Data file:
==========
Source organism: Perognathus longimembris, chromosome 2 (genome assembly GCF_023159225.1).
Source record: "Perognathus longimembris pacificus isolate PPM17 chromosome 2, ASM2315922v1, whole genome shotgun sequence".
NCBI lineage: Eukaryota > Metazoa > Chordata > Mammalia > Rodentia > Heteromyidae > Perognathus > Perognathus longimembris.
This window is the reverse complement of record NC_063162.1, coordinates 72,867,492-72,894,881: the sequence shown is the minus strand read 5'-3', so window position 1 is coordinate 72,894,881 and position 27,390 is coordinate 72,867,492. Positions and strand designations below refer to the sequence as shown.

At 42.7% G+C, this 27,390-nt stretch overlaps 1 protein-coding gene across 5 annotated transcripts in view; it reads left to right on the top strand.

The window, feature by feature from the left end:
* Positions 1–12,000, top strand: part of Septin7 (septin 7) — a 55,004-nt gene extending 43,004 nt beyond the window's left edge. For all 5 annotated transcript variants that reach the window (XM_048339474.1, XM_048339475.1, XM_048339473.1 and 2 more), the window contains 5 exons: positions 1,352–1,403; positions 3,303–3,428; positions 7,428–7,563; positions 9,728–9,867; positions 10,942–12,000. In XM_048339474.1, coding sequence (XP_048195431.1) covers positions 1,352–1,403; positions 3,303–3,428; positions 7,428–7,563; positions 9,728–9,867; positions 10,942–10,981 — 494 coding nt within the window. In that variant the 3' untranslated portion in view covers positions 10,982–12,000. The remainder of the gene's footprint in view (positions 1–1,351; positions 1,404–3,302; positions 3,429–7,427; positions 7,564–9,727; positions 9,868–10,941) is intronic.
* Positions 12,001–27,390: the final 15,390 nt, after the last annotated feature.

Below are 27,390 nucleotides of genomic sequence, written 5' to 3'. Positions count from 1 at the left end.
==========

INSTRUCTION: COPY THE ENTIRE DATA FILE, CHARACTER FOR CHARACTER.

Source organism: Perognathus longimembris, chromosome 2 (genome assembly GCF_023159225.1).
Source record: "Perognathus longimembris pacificus isolate PPM17 chromosome 2, ASM2315922v1, whole genome shotgun sequence".
NCBI lineage: Eukaryota > Metazoa > Chordata > Mammalia > Rodentia > Heteromyidae > Perognathus > Perognathus longimembris.
This window is the reverse complement of record NC_063162.1, coordinates 72,867,492-72,894,881: the sequence shown is the minus strand read 5'-3', so window position 1 is coordinate 72,894,881 and position 27,390 is coordinate 72,867,492. Positions and strand designations below refer to the sequence as shown.

At 42.7% G+C, this 27,390-nt stretch overlaps 1 protein-coding gene across 5 annotated transcripts in view; it reads left to right on the top strand.

The window, feature by feature from the left end:
* Positions 1–12,000, top strand: part of Septin7 (septin 7) — a 55,004-nt gene extending 43,004 nt beyond the window's left edge. For all 5 annotated transcript variants that reach the window (XM_048339474.1, XM_048339475.1, XM_048339473.1 and 2 more), the window contains 5 exons: positions 1,352–1,403; positions 3,303–3,428; positions 7,428–7,563; positions 9,728–9,867; positions 10,942–12,000. In XM_048339474.1, coding sequence (XP_048195431.1) covers positions 1,352–1,403; positions 3,303–3,428; positions 7,428–7,563; positions 9,728–9,867; positions 10,942–10,981 — 494 coding nt within the window. In that variant the 3' untranslated portion in view covers positions 10,982–12,000. The remainder of the gene's footprint in view (positions 1–1,351; positions 1,404–3,302; positions 3,429–7,427; positions 7,564–9,727; positions 9,868–10,941) is intronic.
* Positions 12,001–27,390: the final 15,390 nt, after the last annotated feature.

Below are 27,390 nucleotides of genomic sequence, written 5' to 3'. Positions count from 1 at the left end.